Our Users Say
||How well the game mechanics work (player controls, game action, interface, etc.)
||The quality of the art, or the quality/speed of the drawing routines
||How much you personally like the game, regardless of other attributes
|Sound / Music
||The quality of the sound effects and/or music composition
|Story / Presentation
||The main creative ideas in the game and how well they're executed
|Overall User Score (5 votes)
MobyRanks are listed below. You can read here
for more information about MobyRank.
Multiple hours of gameplay are available without the action becoming repetitive. Violence is mostly nongraphic and is kept to a minimum as fighting an enemy is presented as freeing the creature from an evil influence rather than injuring it. Commercialism is a concern as the primary purpose of this game seems to be to increase awareness of, and interest in, the toys. That said, the commercial aspect in fact is treated well, and does not tend to be overtly presented.
There's no question that the initial appeal of Bionicle is going to be to those who are already fans of the LEGO franchise and are familiar with the story and characters, particularly kids. However, there's a lot more here than first meets the eye for players of all ages and levels of sophistication. Unlike mindless shooters, Bionicle's well-developed characters and plot give it a real sense of adventure. It's able to leave the player with the feeling of visiting a strange and mystical place while still offering fun and varied gameplay. Despite the brevity of the experience, the high entertainment value of this budget-priced release never lets up. If you're not too much of a gaming snob and are willing to learn about a different and immersive imaginary environment, let me invite you to enter the exciting world of Bionicle.
Definitely not a purchase for mature PC gamers, but for those wanting a gaming introductory lesson for their young children, this might just be for you. Just plan on lots of patience, as this is certainly targeted toward the LEGO fans of the world.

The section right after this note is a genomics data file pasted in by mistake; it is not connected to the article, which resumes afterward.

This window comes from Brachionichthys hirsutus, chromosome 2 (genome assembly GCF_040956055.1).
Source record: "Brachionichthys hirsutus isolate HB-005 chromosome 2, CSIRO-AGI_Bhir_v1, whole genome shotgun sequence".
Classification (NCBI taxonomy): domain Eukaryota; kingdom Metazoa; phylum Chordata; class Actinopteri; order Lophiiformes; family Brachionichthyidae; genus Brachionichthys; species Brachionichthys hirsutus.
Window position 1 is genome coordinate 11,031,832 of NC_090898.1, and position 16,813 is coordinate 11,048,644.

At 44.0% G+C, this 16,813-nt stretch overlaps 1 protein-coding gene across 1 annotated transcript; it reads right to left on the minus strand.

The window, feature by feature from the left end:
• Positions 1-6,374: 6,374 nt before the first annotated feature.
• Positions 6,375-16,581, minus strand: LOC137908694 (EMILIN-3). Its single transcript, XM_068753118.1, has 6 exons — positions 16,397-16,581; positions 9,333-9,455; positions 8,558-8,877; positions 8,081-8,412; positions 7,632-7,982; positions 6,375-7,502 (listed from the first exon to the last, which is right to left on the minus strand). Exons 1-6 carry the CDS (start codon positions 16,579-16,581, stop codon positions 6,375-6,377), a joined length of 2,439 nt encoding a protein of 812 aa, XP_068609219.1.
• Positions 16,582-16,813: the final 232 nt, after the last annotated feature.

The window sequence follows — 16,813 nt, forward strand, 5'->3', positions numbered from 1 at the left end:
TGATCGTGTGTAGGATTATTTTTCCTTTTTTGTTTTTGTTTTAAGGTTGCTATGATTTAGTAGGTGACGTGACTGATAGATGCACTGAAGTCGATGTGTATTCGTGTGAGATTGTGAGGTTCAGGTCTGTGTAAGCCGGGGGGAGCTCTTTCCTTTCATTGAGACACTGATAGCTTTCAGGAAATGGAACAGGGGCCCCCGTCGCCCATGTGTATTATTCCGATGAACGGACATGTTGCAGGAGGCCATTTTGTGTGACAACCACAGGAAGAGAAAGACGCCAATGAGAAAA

As with many successful toy lines, LEGO’s popular Bionicle franchise has spawned a handful of videogames. EA presents the latest interactive adventure, but it’s one they can’t be too happy to claim credit for.
When it comes right down to it, Bionicle is more marketing ploy than a game. It's as blatant as a billboard. Argonaut has done a great job for Lego in getting the franchise name front and center, but that's about it. Beyond promoting brand recognition in advance of the busy holiday shopping season, there really aren't any good reasons for this title to exist. And when you consider the many design flaws and the Radeon bug, there are even fewer reasons for you to buy it.
The slew of prepubescents that are obsessed with Bionicle will probably get a kick out of the storyline, mine cart riding, snowboarding, etc., but the clunky controls and poor camera angles are a hindrance to the game's accessibility and enjoyment. The adventure is also far too short and easy -- you can complete the entire game (100%) in less than two hours -- even while struggling with some counterintuitive (because of control) levels. Unless you're a Bionicle fanatic, you really should stay away from this game because its cheap frills don't last long -- and aren't all that enjoyable.
Bionicle a tout du jeu bâclé développé à la va vite pour contenter la commande d'un éditeur qui voulait faire une opération marketing en sortant à la fin de l'année à la fois de nouveaux jouets, un film d'animation et ce jeu qui se révèle être un ratage total.